Back to Journals » Clinical, Cosmetic and Investigational Dermatology » Volume 13

Epidemiology of Dermatophyte and Non-Dermatophyte Fungi Infection in Ethiopia

Authors Araya S, Tesfaye B, Fente D

Received 16 January 2020

Accepted for publication 31 March 2020

Published 8 April 2020 Volume 2020:13 Pages 291—297

DOI https://doi.org/10.2147/CCID.S246183

Checked for plagiarism Yes

Review by Single-blind

Peer reviewer comments 2

Editor who approved publication: Dr Jeffrey Weinberg


Shambel Araya,1 Betelhem Tesfaye,2 Desalegn Fente1

1Department of Medical Laboratory Sciences, College of Health Sciences, Addis Ababa University, Addis Ababa, Ethiopia; 2Rank Higher Specialized Dermatology Clinic, Addis Ababa, Ethiopia

Correspondence: Shambel Araya Tel +251 939459529
Email shambelaraya8@gmail.com

Background: Dermatophytosis represents one of the common infectious diseases worldwide and it is a major public health problem around the globe. The disease causes considerable morbidity and still continues to increase especially in developing countries.
Objective: This study was undertaken to determine the prevalence of dermatophytes and the spectrum of fungal agents in patients attending Rank Higher Specialized Dermatology Clinic.
Methods: A cross-sectional study has been conducted, in which 318 samples from 318 suspected patients were collected. Samples include hair, nail, and skin. A portion of each sample was examined microscopically and the remaining portion of each sample was cultured onto plates of Sabouraud’s dextrose agar containing chloramphenicol with and without cycloheximide. Isolates were identified by studying the macroscopic and microscopic characteristics of the colonies.
Results: Tinea capitis was the predominant clinical manifestation accounting for 53.4% of the cases. Patients with age group 1– 14 years were more affected. Of 318 samples, fungi were detected in 133 (54.4%) by direct wet mount while 148/315 (46.5%) of them were culture positive. From these 72/148 (46.8%) were dermatophytes. T. tonsurans was the most common pathogen in tinea capitis, whereas T. mentagrophytes was the most common pathogen in tinea corporis. Among dermatophyte isolates, T. tonsurans 29/72 (40.2%) was the most common cause of infection. Among non-dermatophyte molds, Cladosporiumspp. 21/63 (33.3%) was predominant isolate followed by Neoscytalidim dimidatum  11/63 (17.4%) and Alternariaspp. 9/63 (14.2%), respectively. Yeasts also account for 13 (8.7%) of the total suspects of dermatophytosis.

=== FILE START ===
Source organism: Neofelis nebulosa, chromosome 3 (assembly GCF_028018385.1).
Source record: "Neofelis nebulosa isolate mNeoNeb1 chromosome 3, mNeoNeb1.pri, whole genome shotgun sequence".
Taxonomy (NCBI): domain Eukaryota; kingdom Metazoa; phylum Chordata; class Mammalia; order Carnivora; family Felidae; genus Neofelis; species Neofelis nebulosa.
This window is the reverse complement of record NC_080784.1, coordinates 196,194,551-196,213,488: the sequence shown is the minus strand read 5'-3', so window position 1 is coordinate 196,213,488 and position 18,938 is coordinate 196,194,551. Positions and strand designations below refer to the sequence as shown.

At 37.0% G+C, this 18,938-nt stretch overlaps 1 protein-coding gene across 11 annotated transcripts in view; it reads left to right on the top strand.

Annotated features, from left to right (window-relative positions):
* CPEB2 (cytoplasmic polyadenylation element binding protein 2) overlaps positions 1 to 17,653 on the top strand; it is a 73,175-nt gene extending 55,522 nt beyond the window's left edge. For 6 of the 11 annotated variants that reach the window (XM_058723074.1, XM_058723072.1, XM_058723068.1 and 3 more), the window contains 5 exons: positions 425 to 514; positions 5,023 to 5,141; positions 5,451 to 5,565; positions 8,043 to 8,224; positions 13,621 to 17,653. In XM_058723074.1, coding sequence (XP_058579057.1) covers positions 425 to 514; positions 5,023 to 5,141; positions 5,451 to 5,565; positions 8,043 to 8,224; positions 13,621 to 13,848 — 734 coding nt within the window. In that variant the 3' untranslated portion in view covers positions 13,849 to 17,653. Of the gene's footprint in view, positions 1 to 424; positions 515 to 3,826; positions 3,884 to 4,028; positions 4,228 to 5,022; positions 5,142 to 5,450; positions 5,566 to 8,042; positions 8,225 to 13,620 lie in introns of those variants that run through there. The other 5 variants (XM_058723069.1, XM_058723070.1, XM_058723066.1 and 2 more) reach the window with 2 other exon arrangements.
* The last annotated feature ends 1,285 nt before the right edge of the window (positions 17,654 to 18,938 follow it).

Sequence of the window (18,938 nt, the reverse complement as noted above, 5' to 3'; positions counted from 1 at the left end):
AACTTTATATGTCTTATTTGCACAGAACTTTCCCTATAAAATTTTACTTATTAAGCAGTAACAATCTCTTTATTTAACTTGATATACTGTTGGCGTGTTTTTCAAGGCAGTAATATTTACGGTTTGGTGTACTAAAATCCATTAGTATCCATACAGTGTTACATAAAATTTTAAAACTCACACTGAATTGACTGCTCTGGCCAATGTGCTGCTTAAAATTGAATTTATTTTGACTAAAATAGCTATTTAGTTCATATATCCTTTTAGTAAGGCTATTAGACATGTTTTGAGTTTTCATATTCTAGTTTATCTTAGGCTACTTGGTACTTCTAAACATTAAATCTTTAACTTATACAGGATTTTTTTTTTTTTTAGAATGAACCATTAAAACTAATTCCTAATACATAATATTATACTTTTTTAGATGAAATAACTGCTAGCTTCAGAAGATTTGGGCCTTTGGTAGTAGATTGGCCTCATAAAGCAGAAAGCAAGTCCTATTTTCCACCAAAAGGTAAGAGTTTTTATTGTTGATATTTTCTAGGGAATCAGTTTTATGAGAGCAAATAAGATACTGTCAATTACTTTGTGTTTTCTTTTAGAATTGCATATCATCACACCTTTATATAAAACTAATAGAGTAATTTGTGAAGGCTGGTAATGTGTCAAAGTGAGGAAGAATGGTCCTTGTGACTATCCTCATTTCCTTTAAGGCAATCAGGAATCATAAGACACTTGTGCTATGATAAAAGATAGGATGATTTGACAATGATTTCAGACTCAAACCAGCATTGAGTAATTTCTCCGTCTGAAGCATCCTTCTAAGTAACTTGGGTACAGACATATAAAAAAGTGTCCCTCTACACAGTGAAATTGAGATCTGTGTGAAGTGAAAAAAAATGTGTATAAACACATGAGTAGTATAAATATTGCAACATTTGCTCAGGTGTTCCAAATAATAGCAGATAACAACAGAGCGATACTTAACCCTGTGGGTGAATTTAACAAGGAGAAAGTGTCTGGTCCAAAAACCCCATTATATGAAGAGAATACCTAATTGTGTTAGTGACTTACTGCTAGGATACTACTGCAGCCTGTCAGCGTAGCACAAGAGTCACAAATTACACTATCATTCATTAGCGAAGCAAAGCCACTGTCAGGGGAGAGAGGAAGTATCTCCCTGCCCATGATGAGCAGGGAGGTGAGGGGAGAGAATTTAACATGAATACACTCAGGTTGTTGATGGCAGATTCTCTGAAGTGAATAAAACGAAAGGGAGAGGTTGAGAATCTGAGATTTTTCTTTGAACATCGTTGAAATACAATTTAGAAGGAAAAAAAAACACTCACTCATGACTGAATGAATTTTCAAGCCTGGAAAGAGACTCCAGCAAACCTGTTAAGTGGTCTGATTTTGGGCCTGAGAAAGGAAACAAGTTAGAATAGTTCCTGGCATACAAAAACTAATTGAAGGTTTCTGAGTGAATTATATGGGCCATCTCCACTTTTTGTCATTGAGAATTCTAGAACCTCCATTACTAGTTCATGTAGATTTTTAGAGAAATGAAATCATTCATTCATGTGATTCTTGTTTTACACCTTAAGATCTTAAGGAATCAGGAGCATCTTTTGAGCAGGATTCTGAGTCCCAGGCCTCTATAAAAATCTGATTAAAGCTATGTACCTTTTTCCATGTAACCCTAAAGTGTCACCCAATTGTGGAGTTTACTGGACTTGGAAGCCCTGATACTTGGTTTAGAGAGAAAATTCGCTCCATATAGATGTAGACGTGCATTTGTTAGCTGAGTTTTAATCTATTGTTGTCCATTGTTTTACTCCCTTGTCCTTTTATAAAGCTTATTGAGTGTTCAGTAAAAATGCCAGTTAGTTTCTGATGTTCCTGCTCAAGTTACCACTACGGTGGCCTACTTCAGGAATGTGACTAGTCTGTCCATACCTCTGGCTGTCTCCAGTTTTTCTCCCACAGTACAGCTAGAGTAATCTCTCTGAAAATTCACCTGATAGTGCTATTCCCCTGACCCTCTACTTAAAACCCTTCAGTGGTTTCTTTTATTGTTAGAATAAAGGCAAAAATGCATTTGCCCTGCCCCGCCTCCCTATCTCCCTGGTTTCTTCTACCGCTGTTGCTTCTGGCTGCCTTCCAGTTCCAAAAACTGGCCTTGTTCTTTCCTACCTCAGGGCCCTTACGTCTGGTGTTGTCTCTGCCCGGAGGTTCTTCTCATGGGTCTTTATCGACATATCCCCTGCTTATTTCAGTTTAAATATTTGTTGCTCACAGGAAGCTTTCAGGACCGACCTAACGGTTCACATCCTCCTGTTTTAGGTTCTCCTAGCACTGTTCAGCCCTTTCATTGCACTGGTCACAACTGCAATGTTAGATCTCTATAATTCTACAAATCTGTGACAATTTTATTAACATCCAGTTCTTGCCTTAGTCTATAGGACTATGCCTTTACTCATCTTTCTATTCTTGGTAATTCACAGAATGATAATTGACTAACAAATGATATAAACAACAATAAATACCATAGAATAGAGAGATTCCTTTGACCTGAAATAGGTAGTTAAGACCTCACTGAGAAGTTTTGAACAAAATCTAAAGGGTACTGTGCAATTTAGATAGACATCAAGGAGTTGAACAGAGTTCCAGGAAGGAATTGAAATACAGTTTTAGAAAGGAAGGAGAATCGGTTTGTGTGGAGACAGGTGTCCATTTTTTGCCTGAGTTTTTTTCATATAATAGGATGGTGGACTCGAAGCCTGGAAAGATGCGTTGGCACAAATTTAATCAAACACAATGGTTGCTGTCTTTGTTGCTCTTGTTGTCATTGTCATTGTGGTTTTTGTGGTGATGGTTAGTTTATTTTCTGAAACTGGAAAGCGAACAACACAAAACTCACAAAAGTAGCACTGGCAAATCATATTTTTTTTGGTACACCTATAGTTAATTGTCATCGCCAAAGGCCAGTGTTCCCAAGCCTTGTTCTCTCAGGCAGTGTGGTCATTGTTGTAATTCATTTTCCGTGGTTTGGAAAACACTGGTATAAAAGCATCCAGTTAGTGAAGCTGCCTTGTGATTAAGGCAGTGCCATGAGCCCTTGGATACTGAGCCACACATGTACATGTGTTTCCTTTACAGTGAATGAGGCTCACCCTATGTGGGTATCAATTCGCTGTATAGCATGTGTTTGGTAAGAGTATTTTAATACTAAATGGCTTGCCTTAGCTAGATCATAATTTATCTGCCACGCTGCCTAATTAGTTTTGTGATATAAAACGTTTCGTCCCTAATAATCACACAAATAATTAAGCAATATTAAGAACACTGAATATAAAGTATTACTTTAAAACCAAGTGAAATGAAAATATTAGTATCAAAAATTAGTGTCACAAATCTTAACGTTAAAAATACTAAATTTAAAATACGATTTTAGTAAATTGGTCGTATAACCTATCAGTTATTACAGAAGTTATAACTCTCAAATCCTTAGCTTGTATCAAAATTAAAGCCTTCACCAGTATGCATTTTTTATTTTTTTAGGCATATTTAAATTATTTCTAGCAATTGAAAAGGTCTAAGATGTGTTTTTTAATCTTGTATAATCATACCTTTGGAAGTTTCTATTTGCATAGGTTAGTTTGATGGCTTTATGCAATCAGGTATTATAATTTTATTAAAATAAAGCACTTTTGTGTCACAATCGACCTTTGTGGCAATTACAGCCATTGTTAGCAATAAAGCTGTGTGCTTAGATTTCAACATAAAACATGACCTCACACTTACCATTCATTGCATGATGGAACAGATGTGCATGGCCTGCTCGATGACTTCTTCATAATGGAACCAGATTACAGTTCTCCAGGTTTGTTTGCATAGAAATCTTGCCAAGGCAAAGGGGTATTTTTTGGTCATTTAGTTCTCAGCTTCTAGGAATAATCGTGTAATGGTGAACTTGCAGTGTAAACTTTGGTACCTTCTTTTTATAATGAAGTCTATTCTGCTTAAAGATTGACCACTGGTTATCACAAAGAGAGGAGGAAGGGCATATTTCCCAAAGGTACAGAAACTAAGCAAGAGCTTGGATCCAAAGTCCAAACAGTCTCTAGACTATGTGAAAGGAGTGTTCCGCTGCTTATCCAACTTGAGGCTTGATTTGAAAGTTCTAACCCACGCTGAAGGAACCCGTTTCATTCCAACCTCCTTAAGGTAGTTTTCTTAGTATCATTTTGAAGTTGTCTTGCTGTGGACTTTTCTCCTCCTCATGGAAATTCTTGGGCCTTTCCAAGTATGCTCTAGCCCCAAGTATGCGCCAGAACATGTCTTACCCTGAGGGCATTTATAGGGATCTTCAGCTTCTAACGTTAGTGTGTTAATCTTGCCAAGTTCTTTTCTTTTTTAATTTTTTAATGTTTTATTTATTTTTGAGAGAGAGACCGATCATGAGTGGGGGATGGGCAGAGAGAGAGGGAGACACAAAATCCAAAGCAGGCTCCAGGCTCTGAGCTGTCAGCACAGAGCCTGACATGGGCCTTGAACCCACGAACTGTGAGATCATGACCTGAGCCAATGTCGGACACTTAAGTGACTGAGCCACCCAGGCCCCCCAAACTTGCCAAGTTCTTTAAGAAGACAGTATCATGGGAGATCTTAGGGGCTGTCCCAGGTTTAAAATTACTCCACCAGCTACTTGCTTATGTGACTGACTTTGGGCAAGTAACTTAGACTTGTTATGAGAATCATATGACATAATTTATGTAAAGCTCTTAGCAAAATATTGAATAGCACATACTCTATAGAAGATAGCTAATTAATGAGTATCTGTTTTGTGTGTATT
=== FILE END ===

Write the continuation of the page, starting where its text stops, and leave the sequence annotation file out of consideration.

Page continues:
Conclusion: In this study, the prevalence of dermatophytes was higher in tinea capitis 46/72 (63.8%) and T. tonsurans 29/72 (40%) was the dominant-isolated dermatophyte. Recovery of a large number of dermatophytes and non-dermatophyte fungi in our study showed that non-dermatophyte fungi are emerging as important causes of dermatophytosis warranting further intensive epidemiological studies that have public health significance are needed.

Keywords: dermatophytes, non-dermatophytes, dermatophytosis, fungi, infection

Creative Commons License This work is published and licensed by Dove Medical Press Limited. The full terms of this license are available at https://www.dovepress.com/terms.php and incorporate the Creative Commons Attribution - Non Commercial (unported, v3.0) License. By accessing the work you hereby accept the Terms. Non-commercial uses of the work are permitted without any further permission from Dove Medical Press Limited, provided the work is properly attributed. For permission for commercial use of this work, please see paragraphs 4.2 and 5 of our Terms.

Download Article [PDF]  View Full Text [HTML][Machine readable]